Chart 7.International Bond Issues by Major Instruments, 1984–88

(In percent)

Source: Organization for Economic Cooperation and Development, Financial Market Trends.

Despite the equity market break in October 1987, the issuance of equity-related bonds (convertibles and bonds with equity warrants attached) expanded sharply during 1987 to $43 billion, owing to a large issuance in the first three quarters of the year (Table A18). While new issues of equity-related bonds during the first three quarters of 1987 more than doubled those issued in the same period in 1986, little activity occurred during the weeks following the stock market break. During the course of 1988, the market recovered but new equity-related bond issues only totaled $39 billion for the year. Borrowers from Japan, who issued 65 percent of all international equity-related bonds in 1987, accounted for 90 percent of the total during 1988. Issuance by all other major industrial country borrowers declined in relation to the preceding year. This issuance activity encompassed both a sharp decline in the sales of convertible bonds (from $18 billion in 1987 to $10 billion in 1988) and an increase in the use of bonds with equity warrants (from $25 billion in 1987 to $29 billion in 1988). Although many industrial countries were active borrowers in the market for convertibles in 1987, only Japanese firms maintained their level of borrowing in this segment of the market during the first three quarters of 1988. Most other countries reduced their offerings during the period. During the fourth quarter, however, the market contracted sharply as a result of an oversupply of issues.

After a rapid expansion during 1983–86, newly arranged medium-term financing facilities contracted by 2 percent during 1987 and by 16 percent in 1988 (Table A19). The slower pace of activity in 1987 reflected developments in the market for non-underwritten facilities, particularly Eurocommercial paper programs, which declined slightly to $56 billion. By contrast, backup facilities, whose most important components include note issuance facilities, bankers’ acceptances, and commercial paper backups, increased by 6 percent to $31 billion in 1987. During 1988, arrangements of new Eurocommercial paper programs recovered, while the market for total backup facilities contracted sharply by 50 percent, primarily as a result of a significant drop in lending through multiple component facilities.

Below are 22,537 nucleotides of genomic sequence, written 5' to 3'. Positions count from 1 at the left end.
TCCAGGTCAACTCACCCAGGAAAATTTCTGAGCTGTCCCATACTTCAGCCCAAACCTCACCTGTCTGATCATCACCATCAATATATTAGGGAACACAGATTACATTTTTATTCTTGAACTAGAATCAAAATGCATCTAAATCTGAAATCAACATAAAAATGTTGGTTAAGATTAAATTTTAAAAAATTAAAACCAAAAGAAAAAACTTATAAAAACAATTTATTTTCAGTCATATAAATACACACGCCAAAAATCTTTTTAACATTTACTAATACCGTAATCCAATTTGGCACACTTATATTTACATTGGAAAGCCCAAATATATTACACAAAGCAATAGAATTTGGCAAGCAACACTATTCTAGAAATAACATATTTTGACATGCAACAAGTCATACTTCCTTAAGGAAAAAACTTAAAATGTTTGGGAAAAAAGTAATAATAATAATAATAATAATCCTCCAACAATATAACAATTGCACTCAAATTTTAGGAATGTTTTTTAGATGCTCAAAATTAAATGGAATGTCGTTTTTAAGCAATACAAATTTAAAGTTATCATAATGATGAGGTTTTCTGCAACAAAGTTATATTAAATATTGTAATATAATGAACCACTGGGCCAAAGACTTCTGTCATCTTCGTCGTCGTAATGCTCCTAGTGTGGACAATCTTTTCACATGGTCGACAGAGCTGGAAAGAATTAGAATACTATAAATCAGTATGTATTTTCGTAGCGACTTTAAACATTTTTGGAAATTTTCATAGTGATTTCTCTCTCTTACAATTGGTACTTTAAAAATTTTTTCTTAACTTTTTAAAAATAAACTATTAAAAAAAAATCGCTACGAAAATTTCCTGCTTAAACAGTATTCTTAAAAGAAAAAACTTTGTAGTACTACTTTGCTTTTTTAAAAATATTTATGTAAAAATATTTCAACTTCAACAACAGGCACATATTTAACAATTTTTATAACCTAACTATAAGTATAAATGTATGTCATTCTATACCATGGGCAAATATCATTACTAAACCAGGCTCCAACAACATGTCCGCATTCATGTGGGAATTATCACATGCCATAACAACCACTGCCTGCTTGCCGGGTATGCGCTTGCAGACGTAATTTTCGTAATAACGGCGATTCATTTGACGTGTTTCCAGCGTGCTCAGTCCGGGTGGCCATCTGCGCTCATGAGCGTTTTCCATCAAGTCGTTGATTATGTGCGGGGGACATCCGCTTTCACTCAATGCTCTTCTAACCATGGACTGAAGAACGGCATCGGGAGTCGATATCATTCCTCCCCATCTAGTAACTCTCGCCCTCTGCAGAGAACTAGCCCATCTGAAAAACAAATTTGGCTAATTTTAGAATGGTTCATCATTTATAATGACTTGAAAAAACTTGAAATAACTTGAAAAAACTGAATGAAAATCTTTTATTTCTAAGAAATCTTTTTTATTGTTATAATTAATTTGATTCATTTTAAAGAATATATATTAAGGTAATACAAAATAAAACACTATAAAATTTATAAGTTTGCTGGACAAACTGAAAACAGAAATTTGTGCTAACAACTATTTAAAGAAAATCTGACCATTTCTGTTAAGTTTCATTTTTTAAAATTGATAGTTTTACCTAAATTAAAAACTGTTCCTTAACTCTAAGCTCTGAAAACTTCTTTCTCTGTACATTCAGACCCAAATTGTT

Despite the decline in overall activity in backup facilities in 1988, multiple component facilities have grown in relative terms, from 27 percent of new issues in 1984 to 51 percent in 1988. Multiple component facilities allow borrowers to select among various types of borrowing instruments so as to achieve the lowest cost of borrowing. In contrast, the use of more traditional backup facilities decreased during most of 1984–88. U.S. corporations accounted for 27 percent of the total use of backup facilities in 1987, but that proportion declined to 9 percent during 1988. Borrowers from the United Kingdom were also active in this market, arranging facilities totaling $7.5 billion in 1987 (24 percent of total usage); their share in the market continued at 23 percent during 1988.

The Eurocommercial paper market has grown substantially since it was established in 1985. From its peak of $59 billion in 1986, new program activity declined in 1987, to $56 billion, but rose marginally to $57 billion in 1988. Market participants expect wider use of Eurocommercial paper since commercial paper has the potential of raising short-term funds at a lower cost than that implied by traditional bank advances. The range of borrowers in this market has diversified since 1985. Borrowers from the United Kingdom, especially building societies, have increased their share from 6 percent in 1985 to 13 percent in 1988, while Sweden increased its share to 15 percent when the Government established a new program during 1988. Borrowers from the United States (which include major corporations as well as major financial institutions) have continued to make extensive use of Eurocommercial paper programs, but their participation has not been as dynamic as that of borrowers from other countries. Moreover, Japanese borrowers accounted for only 12 percent of new programs in 1988, compared with 20 percent in 1986. Most Eurocommercial programs are denominated in U.S. dollars, but there is a growing trend to use other currencies. Sovereign programs accounted for 17 percent of the total market in 1988, while bank programs comprised 35 percent.